A former TV mogul with mining interests in Africa agreed to pay a former City solicitor £500,000 for 'defamation' even though he was not aware of having made any defamatory statement, the Solicitors Disciplinary Tribunal has heard.
According to the Solicitors Regulation Authority (SRA), the sum that businessman Steven Cosser agreed to pay solicitor Alexis Maitland Hudson was 'twice as large as in the most grave cases of libel'. The payment formed part of a settlement agreement between Cosser and Maitland Hudson, the tribunal heard.
Details of the payment emerged in a three-week hearing into SRA allegations that Maitland Hudson acted where there was a conflict of interest and mislead the regulator. Maitland Hudson, formerly owner of the now dissolved Maitland Hudson & Co, denies all charges.
Cosser, who the tribunal heard now lives on a disability pension and in a council flat after falling from a position of 'some wealth', gave evidence on Friday in support of Maitland Hudson.
The SRA said a settlement agreement between Cosser and a company controlled by Maitland Hudson was 'disadvantageous to Cosser' and was executed without his solicitors and only in the presence of his carer. Cosser told the tribunal he was not aware that he had defamed Maitland Hudson but that he would 'never have allowed anything to be put into a document that he did not agree with'.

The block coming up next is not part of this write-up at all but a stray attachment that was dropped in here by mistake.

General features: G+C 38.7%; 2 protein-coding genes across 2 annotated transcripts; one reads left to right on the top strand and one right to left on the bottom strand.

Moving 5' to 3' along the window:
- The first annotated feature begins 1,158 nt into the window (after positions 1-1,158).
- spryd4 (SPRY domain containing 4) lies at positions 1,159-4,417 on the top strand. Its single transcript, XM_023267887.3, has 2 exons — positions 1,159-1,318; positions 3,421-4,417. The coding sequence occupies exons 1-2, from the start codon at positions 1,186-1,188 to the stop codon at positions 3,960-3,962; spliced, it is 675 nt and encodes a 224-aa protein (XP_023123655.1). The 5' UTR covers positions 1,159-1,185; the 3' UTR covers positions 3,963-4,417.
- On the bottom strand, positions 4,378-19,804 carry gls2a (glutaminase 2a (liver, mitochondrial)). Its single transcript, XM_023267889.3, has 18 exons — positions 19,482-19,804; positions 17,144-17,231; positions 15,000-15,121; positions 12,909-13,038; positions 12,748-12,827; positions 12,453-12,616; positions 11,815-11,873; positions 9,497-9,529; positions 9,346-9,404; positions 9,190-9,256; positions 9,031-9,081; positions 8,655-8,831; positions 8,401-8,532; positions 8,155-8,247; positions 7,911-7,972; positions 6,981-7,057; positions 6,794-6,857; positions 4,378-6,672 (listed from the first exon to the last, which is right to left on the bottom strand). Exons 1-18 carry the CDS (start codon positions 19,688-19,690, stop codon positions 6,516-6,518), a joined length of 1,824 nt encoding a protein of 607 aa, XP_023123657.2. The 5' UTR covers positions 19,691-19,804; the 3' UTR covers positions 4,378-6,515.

SRA counsel Mark Cunningham said: ‘Did Maitland Hudson tell you what the going rate for defamation is? It appears what you are alleged to have said was so grave that it was two times worse than the worst possible case of libel. Yet you say you did not think you had defamed him at all. Had you been properly briefed you might be £500,000 better off.'
The SRA's case is that Cosser approached Maitland Hudson for help brokering short term loans after he fell on difficult times.
The SRA said that the loans, and the subsequent settlement agreement, were ‘disadvantageous to Cosser and advantageous to Elite Partners Limited (EPL)’ – a British Virgin Islands incorporated company which the SRA alleges is the ‘alter-ego’ of Maitland Hudson.
The SRA also said on Friday that Cosser had agreed to a witness statement which Maitland Hudson drafted ‘for his own personal gain’. Cunningham said the witness statement includes ’technical words and phrases… that you would not expect to find in a document from someone who is not legally trained', including references to 'joint defence privilege'.
Addressing Cosser, Cunningham said: ‘We suspect that much of your witness statement was drafted by [Maitland Hudson].’ Cosser added that he had sufficient information before signing both the settlement agreement and witness statement and that he would have questioned anything he did not understand. Cosser had never known Maitland Hudson to be 'vindictive, or cruel'.
Earlier in the proceedings, Cunningham said the Re-group trust – under which EPL sits – was a ‘cobweb of companies’ the purpose of which was ‘opacity’. He added: ‘You are the entities in the re-group trust. You can tell them what to do and use them as a piggy bank.’
The hearing, which is listed to run for three weeks, continues.